You're out Glasgow way, I see. If you're interested in group / social cycling, there's Belles on Bikes, some of whom are members on here. :okay:
 
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SnoopyCycles

SnoopyCycles

Regular
Hi Vickster. Sorry I didn’t see your earlier post on my phone screen. Yes, it’s got to be Evans because that’s who the cycle scheme is with. The pinnacle bike ‘small’ is for 5’ to 5’3’’ tall so should fit me. Trek seem to do small and extra small in several bikes but annoyingly not the FX3 recommended. Other brands that looked good, such as Cube are too big for me as they start with a 16inch frame.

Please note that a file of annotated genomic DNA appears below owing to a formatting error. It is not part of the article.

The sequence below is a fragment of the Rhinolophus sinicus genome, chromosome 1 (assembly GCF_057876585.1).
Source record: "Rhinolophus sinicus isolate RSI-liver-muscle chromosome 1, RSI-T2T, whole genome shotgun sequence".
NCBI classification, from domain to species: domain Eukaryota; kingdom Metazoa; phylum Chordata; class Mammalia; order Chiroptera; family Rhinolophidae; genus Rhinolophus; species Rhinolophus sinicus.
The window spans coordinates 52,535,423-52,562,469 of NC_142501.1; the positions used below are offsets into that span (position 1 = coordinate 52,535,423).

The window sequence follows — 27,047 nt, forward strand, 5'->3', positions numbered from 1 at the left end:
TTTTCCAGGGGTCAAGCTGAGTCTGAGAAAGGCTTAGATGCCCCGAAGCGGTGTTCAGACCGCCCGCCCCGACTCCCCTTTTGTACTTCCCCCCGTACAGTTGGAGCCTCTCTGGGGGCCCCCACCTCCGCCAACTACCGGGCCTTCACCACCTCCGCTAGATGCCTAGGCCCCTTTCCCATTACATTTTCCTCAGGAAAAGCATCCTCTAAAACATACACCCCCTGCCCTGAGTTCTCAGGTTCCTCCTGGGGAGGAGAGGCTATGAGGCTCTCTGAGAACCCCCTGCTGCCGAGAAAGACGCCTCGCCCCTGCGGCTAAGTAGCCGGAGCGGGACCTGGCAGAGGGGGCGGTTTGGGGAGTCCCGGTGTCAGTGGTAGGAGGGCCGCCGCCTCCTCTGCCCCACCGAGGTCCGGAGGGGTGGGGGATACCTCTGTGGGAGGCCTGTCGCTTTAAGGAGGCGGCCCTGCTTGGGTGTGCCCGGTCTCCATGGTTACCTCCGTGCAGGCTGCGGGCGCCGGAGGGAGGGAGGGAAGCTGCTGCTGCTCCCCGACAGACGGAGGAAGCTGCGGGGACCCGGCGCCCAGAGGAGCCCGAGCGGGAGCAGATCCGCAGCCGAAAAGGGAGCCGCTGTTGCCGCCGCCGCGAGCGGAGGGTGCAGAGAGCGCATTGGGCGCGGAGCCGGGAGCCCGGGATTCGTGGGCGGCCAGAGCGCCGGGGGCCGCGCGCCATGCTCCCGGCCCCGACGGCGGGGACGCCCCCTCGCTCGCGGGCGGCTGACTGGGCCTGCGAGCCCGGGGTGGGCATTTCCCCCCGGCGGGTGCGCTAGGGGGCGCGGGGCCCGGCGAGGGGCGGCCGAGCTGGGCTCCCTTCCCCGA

OP
SnoopyCycles

SnoopyCycles

Regular
@Reynard. Yours is the weight I’m working towards? (and where I was pre40! ). I’m almost a stone off since Easter and a stone to go. I’m hoping the bike will help me on my mission. I will look out for Belles on Bikes once I get my confidence levels up...
 
@Reynard. Yours is the weight I’m working towards? (and where I was pre40! ). I’m almost a stone off since Easter and a stone to go. I’m hoping the bike will help me on my mission. I will look out for Belles on Bikes once I get my confidence levels up...
Good on you! :thumbsup:

FWIW, I was a stone heavier when I bought my road bike two and a half years ago (Wiggins Rouen 650), so you should be fine whatever bike you end up getting. :smile:
 

vickster

Legendary Member
If it’s for cycling to work, I’d make sure it takes full mudguards and a rack. The former may not be possible if you go for a suspension fork